The Eos life-work resource centre: Briefing note #1
Career First Aid
In good times we have a satisfying job and enough skills and resources to do it well. But sometimes pressures exceed our resources or things start to go wrong. If you are worried about your work or personal life, or feel that events are getting out of control, your first priority is survival. These Career First Aid tips may help:
I. What is the problem - concern or crisis?
If we have an obvious problem we become concerned. Concerns motivate us to find answers. Unresolved issues cause more problems. These can become a vicious circle where problems build up faster than you can solve them. Sooner or later these become a crisis. Whether you are concerned or already in a crisis, the first task is to stabilize the situation, with help or advice from others if needed.
2. Take care of yourself and manage stress
How can we stabilize a career crisis? The first priority is to manage the symptoms of stress to get back in control and think clearly. Three key tasks are fitness, training for stressful situations and relaxation (stress dumping). Regular, quality exercise (walking, cycling, swimming etc.) half an hour each day can make a big difference, especially if sleep is affected. This can save you an hour a day with clearer thinking and fewer mistakes. Take care of yourself, family and colleagues who may also be stressed. Take care when driving and working - there is a greater risk of errors or accidents when you are stressed. Try to stay calm when others get angry. Practice relaxing and breathing easily several times a day and before stressful tasks eg meetings or interviews. Take regular breaks and find 'still moments' in your day.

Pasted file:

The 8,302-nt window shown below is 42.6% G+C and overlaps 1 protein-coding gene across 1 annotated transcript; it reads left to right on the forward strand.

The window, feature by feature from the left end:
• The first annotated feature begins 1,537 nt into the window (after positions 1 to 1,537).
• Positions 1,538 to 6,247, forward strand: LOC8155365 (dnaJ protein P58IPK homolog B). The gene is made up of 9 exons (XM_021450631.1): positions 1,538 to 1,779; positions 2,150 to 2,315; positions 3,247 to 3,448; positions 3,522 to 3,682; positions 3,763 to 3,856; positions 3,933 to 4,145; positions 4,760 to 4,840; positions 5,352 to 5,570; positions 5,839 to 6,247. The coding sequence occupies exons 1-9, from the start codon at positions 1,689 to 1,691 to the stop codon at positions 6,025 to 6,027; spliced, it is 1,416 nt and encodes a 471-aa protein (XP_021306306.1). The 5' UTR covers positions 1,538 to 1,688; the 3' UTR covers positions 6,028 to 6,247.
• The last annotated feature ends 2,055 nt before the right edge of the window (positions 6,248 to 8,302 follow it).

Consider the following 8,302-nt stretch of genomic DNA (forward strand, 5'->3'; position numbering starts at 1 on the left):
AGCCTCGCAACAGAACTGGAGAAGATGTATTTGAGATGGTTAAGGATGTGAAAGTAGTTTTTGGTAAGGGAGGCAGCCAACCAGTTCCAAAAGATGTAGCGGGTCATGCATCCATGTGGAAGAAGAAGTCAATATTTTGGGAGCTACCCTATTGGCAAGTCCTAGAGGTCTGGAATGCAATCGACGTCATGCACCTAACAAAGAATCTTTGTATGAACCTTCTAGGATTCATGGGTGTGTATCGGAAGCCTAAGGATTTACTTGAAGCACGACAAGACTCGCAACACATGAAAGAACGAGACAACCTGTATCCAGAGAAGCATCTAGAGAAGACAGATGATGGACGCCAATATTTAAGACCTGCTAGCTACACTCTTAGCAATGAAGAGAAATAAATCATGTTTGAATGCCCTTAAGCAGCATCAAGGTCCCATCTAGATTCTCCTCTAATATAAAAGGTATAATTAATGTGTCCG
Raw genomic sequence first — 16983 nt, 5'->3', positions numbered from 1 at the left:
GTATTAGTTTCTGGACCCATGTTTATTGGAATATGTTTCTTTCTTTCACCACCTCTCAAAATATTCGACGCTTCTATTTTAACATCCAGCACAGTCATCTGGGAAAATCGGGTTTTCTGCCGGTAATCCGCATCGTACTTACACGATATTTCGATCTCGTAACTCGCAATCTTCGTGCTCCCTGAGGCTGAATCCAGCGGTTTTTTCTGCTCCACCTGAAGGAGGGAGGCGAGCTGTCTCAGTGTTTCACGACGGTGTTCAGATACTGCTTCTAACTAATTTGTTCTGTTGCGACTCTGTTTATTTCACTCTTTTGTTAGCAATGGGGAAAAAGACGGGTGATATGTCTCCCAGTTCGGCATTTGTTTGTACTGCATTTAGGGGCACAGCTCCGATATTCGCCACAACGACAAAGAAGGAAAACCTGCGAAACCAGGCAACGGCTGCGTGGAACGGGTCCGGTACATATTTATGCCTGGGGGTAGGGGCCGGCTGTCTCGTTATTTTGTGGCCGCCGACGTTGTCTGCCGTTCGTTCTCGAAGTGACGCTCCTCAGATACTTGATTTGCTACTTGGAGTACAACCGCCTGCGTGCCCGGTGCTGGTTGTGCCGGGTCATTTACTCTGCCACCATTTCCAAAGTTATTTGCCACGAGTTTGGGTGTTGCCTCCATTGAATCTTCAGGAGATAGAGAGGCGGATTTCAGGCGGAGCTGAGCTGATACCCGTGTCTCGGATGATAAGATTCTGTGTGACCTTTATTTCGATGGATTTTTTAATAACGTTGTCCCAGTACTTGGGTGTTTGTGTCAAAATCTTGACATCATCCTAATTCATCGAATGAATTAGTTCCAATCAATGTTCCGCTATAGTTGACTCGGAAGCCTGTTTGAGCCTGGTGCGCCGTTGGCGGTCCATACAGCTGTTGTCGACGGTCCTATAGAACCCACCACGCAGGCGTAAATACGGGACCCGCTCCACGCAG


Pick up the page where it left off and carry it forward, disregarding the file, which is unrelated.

3. Seek help and information for immediate problems
Check facts and seek help. Some situations need prompt action or referral for expert advice eg legal or financial advice, medical advice for illness or severe distress, counselling for relationships and advice from someone you trust and respect in difficult work situations. Early action may prevent a problem from getting worse. If you help other people recognise your limits and know when to refer to others.
4. Buy time for major decisions
Stress can affect our judgement and our ability to think ahead. Buy time, take a break, re-schedule tasks. If possible put off major decisions for a few weeks until you can think clearly again. This applies to stressed groups and families as well as individuals. You may want to escape. Try not to quit jobs or relationships - at least until you have checked all options. If you have to make a major decision under stress check your options with someone you trust.
5. Check your options
By checking options, even hypothetical ones, we can make better quality decisions and feel more in control. Most problems have more than one solution. For example you have options to struggle on at work or take a day off, to act now or later, to have a main plan and a fallback position. When we are under stress it is even more important to check options to reduce the chance of making mistakes. Checking several options and discussing them with others helps to sharpen your ideas about what really matters to you.
6. Don't give up - your future starts today
Hard times show us life from a new perspective. It is a chance to rediscover what we really value, and who our real friends are. Have courage. When things seem at their worst new opportunities may be very near. The darkest hour is just before dawn. Remember how you survived past changes or disappointments. Sometimes we need a crisis to let go of old ways and come to terms with a new reality.
7. "Eat your elephant a spoonful at a time"
Sometimes a major problem seems to be blocking us completely. Find the smallest, easiest thing that you can do successfully and try it. Small victories give us confidence to move forward again.
8. Support your friends
Harassment and scapegoating are common in stressed organisations. Confront them firmly and stand by your friends or you may be next.
9. Have something you can look forward to
Plan things you enjoy, time for yourself and to be with people you like every week, starting today!
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page updated 8 September 2010 Return to top